One of the very first fantasy books I read was Patricia McKillip’s The Book of Atrix Wolfe. Though it is an utterly beautiful book with a heartrending plot, it exemplified much of what slowly started to bug me about fantasy: the setting and plot devices tend to be utterly European, drawing from traditional fairytales (and in particular from a strong Celtic tradition, as is evidenced by the figure of the Fairy Queen, and that of her husband, leader of the Great Hunt). Over the years, as I delved deeper into the genre, I realised that most settings were faux-European (especially faux-Celtic, rendered with varying degrees of skill and accuracy by various authors). Coming, as I did, from reading a variety of mythological books and historical mysteries, among which non-Western cultures were at least equal to medieval England in terms of pre-eminence, this seemed to me rather sad, and failing to do justice to the great variety of human culture across the globes and the time periods.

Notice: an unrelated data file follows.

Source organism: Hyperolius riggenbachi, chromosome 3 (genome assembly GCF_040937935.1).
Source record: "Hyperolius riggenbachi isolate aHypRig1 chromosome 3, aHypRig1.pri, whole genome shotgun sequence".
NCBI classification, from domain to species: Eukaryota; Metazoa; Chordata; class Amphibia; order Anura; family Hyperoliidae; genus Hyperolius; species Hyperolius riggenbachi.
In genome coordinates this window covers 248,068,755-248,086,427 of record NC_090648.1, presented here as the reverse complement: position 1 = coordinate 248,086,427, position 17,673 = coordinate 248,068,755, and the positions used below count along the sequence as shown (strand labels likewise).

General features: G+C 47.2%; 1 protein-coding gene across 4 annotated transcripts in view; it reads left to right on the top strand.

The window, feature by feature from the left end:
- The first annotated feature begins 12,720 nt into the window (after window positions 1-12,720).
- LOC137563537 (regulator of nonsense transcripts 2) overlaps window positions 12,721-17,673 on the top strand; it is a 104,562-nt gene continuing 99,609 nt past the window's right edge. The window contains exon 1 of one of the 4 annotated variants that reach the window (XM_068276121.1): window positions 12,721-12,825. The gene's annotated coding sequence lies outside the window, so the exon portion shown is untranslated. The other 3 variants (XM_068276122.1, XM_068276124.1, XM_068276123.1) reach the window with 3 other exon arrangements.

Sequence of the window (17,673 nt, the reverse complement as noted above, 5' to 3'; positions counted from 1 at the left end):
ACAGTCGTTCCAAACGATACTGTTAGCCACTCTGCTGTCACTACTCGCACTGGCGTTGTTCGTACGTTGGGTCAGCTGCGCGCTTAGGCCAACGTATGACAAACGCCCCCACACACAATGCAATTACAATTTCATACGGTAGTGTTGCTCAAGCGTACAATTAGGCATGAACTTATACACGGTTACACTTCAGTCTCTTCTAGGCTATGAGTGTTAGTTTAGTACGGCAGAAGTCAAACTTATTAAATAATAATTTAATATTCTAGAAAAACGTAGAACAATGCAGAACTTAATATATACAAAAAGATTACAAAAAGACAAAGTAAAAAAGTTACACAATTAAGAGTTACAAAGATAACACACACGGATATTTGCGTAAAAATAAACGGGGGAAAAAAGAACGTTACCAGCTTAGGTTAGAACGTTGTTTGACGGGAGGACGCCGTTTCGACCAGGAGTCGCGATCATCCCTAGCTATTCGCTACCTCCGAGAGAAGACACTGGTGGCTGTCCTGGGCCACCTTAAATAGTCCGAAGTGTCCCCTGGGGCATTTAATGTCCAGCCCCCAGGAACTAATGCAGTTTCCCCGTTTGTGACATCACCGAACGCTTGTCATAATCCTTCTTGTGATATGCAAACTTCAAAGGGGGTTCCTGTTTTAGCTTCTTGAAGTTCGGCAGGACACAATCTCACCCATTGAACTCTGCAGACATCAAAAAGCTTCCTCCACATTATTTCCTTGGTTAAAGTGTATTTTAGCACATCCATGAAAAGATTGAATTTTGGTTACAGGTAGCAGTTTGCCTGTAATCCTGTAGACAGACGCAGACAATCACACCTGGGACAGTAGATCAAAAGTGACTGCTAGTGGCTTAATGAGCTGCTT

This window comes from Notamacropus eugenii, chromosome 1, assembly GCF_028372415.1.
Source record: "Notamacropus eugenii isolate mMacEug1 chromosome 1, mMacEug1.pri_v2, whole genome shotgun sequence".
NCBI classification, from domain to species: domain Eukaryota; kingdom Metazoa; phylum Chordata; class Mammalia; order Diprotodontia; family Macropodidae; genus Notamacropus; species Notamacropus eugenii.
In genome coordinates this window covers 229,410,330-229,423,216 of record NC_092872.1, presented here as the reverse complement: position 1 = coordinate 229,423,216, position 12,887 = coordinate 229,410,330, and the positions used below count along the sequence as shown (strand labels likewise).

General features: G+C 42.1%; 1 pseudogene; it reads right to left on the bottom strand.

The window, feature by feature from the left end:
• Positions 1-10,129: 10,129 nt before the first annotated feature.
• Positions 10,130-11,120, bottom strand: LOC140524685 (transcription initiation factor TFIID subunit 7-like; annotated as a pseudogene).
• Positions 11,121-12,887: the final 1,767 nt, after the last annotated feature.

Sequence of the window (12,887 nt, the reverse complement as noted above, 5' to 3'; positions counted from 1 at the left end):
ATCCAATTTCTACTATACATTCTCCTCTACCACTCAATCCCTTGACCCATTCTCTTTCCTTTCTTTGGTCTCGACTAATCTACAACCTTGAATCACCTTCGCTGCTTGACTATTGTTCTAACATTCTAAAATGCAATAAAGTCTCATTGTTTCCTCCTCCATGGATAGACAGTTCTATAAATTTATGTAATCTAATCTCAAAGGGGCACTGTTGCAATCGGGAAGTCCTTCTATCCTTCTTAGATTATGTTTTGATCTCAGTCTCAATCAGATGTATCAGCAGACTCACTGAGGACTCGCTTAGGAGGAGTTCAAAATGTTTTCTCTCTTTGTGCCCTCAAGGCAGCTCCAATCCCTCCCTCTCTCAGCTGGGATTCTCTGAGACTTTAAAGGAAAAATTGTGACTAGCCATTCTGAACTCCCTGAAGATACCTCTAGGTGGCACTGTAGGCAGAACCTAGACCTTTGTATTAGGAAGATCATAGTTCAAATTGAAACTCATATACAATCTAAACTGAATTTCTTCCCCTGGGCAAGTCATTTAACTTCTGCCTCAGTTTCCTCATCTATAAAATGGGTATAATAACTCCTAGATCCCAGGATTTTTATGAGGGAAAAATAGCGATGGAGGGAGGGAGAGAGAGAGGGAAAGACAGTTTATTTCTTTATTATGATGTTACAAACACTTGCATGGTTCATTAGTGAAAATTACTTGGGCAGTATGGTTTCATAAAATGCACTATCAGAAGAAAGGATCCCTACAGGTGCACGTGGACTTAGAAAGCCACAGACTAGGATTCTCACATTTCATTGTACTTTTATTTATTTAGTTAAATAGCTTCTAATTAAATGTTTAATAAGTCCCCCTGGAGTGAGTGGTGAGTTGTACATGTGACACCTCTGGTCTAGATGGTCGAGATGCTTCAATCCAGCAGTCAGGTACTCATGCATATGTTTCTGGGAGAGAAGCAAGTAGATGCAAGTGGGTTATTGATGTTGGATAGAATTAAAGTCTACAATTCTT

Fortunately, one of the other books that I read early on was Ursula Le Guin’s Earthsea Quartet, which, not content with reversing the race dynamics (her heroes are brown-skinned, the evil invaders distinctly Aryan), also drew heavily on Polynesian cultures as well as on Asian philosophies (the ending of A Wizard of Earthsea in particular has always struck me as exemplifying the yin/yang dichotomy). When I started writing fantasy some years later, I wanted to step away from the traditional faux-European culture that seemed to be the backbone of most secondary world fantasies (though this has changed in the last decade, it has done so very slowly).
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